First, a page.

I told him he had received a brochure from Playboy Magazine asking for his ideas about the Perfect Woman.
“I did?” he asked. “Where?” and then: “Why did they write to me?”
I told him the letter mentioned his “proven good taste.” Kevin tilted his head. “How do I have good taste?” he asked. “What are you talking about?”
I decided to show him. He was excited at first—the name “Playboy” was not unknown in the corridors of his school—but when I put the brochure in his hands, he looked at it for several minutes, and his mood changed.
“Those people probably smoke,” he said quietly. He sifted through the enameled images of cleavage and fishnetting and pouty lips.
And then, walking out the door of my study: “I don’t want to think about it.”
You know what? The direct mail geniuses at Playboy Magazine got it right. The kid does have proven good taste. This is Ron Powers in Middlebury.
In case you’ve been kidding yourself that public care for the mentally ill is snugly enfolded in the bosom of America’s state government systems, and monitored by informed, crackerjack news organizations, take a look at the peculiar string of factoids stumbling forth from Oregon.
The factoids originate in a verifiable event. On Dec. 1, Governor Kate Brown announced her plan to close down the Junction City Mental Health Hospital, which opened with great fanfare just 18 months ago; boasts a 174-patient capacity, and offers employment to 422 people in a community that needs every job it can get.
That, as Dan Rather used to say, is what we think we know at the moment. Beyond this base, information remains sketchy, motivations murky, the announced rationale questionable, and the future of the facility’s patients up in the air, where the futures of such unfortunate human beings generally reside.
The governor herself—a Democrat, by the way, and thought of as generally progressive—has attributed the necessity to, brace yourselves, a tight state budget. Tight budgets are virtually always given as the reason for tapping into funds and facilities for mental health care, which in turn are virtually always the first areas to be tapped in a budget pinch.
But is Oregon really suffering a budget pinch?
Governor Brown pointed to a “projected” $1.7 billion revenue shortfall set against expenses for 2017-19. She intends to narrow this gap partly by raising taxes on cigarettes, liquor, and hospitals (a grouping that one does not often encounter). Yet a “Revenue Outlook” released by Oregon.Gov begins by reporting that “Oregon’s general fund outlook remains stable” https://www.oregon.gov/das/OEA/Documents/revenue.pdf and that revenues “are expected to total $19,526 million in the 2017-19 biennium, an increase of 8.4% percent from the prior period,” although $40 million below the September forecast.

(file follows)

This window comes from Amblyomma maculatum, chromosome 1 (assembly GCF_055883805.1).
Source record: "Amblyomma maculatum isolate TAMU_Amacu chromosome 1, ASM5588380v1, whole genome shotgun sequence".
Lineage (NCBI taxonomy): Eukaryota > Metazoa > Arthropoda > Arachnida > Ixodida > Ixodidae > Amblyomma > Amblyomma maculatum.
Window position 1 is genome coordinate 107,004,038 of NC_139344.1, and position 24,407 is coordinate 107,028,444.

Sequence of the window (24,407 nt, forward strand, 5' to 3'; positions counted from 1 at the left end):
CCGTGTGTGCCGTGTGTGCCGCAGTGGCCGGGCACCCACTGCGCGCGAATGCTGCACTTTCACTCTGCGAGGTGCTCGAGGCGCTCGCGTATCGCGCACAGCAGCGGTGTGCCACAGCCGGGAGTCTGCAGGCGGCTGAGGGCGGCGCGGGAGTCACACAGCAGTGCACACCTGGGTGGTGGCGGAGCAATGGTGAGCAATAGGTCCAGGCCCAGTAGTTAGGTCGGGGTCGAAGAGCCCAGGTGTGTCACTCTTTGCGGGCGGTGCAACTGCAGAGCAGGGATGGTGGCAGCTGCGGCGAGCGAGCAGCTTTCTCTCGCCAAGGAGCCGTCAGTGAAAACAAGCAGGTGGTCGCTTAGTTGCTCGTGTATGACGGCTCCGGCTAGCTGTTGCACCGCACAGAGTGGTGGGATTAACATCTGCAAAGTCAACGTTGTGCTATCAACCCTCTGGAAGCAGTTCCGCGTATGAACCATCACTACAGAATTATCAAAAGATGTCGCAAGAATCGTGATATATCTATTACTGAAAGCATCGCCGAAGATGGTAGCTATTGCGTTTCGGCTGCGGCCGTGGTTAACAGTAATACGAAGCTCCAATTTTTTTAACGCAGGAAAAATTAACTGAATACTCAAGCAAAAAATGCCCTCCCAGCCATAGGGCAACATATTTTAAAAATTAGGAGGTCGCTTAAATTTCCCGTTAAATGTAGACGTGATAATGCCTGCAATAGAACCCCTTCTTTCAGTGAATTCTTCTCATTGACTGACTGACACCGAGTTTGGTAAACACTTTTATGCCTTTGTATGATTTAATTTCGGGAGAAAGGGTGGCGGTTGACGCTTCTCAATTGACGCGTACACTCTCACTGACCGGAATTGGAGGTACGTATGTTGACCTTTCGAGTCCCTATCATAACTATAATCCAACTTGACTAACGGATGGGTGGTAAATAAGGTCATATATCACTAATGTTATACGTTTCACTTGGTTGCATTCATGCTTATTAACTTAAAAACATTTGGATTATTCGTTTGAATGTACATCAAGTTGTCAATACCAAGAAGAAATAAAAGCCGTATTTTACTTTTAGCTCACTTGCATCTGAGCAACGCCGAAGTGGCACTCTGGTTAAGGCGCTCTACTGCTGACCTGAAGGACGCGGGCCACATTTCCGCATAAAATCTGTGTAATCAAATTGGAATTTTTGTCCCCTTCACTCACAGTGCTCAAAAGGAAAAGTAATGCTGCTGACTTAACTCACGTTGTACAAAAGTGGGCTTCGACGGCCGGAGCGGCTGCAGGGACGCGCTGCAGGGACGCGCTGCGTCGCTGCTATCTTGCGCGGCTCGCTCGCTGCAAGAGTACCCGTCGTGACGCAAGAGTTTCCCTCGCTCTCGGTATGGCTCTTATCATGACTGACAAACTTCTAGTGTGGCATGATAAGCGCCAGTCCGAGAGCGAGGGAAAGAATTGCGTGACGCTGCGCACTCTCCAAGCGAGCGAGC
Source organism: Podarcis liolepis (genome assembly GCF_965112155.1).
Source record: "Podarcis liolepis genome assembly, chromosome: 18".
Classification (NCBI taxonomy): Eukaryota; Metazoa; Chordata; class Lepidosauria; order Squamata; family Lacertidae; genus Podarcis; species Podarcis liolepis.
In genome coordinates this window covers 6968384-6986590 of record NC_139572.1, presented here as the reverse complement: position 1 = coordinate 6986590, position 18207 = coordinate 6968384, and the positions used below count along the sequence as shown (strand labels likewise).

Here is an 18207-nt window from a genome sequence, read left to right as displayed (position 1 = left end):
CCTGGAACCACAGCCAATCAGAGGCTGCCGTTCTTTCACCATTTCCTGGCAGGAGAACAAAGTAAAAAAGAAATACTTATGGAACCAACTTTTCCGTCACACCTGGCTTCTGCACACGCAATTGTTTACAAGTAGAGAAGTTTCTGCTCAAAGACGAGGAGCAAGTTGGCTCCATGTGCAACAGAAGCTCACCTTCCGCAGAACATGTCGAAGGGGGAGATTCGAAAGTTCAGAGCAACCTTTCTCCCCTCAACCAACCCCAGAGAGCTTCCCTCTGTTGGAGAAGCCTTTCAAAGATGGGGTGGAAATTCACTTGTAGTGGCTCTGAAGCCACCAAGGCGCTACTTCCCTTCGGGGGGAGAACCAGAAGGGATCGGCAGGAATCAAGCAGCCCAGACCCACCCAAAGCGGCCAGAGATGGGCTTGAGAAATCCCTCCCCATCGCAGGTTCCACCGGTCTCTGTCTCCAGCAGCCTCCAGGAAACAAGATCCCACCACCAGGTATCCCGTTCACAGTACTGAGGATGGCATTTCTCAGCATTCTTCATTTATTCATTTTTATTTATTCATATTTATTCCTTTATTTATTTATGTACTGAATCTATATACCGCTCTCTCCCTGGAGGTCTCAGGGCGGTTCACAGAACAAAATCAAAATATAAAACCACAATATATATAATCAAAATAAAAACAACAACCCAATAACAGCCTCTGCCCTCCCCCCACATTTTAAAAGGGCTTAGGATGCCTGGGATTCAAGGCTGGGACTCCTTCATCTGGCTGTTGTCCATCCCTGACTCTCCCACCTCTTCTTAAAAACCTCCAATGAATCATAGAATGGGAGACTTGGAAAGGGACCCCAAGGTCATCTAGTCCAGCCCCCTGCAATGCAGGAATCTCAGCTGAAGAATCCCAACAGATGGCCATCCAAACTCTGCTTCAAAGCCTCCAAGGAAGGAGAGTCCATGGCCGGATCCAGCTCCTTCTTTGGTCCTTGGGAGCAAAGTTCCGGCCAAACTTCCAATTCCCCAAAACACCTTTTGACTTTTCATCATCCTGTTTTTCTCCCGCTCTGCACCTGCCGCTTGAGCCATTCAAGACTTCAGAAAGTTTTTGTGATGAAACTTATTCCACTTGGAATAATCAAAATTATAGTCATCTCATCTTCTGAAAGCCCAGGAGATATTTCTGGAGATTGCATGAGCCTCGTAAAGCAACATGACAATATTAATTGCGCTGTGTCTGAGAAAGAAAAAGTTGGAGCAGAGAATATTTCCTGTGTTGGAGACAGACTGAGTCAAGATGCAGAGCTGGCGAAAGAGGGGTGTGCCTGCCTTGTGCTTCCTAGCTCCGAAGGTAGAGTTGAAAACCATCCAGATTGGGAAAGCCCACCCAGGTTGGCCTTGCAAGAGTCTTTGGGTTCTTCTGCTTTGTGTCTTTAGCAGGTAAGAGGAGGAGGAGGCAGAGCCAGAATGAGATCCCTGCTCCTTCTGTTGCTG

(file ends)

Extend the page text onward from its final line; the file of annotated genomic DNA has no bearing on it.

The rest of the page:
So, again, to paraphrase Donald Trump—“Pinch?—or no pinch?”
Even if the Governor is drawing upon more reliable comparisons than are readily available to an outsider, it seems peculiar, bordering on bizarre, that she would choose the Junction City Mental Health Hospital as a first-round sacrifice.
Junction City opened to great applause and greater hope in March 2015, its features harkening back to the exalted “Moral Treatment” designs of the 19th century. (The cost was either $180 million or $84 million, depending on which Oregon press account you read, a testament to the quality of press scrutiny. As of this writing, no major outlet has done an in-depth examination of the proposed closing or the political dynamics behind it. My own calls and emails to Oregon reporters are as yet unanswered.)
Its rehabilitative amenities include a library, spiritual center, hair salon, fitness rooms, classrooms, a gym, and outdoor quads. Patients can go on outings (after a review process, learn social skills and money management, acquire cooking skills and learn how to call for help.
And in case those humane offerings might strike some taxpayers as a little—oh—cushy for people who are, well, you know; consider this: the alternative to clinical rehabilitation is, typically, jail or prison. These systems, dumping-grounds for an obscene number of afflicted people, add up to a far greater drain on public revenues than does rehabilitation. Oh, and by the way, they tend to be unspeakably barbaric. To the sane and insane alike.
In early May 2015, less than two months after Junction City opened, a public-interest group called Disability Rights Organization (https://droregon.org/bhu/) released a report that found “Oregon prisoners with severe mental illness are routinely tasered, pepper-sprayed, isolated, and denied access to adequate mental health care.” (“Isolated,” by the way, means “placed in solitary confinement,” the single most devastating assault prison guards can levy on a mental-illness sufferer.”)
As I write in NO ONE CARES ABOUT CRAZY PEOPLE, this list of sanctioned atrocities has changed hardly at all from the horrors of Bedlam Asylum more than 700 years ago, save for the technology.
I will continue to monitor the developments surrounding Junction City in the coming days, and the bedrock reasons behind the governor’s decision. Meanwhile, the links below offer a fuller discussion of some of the points I have raised.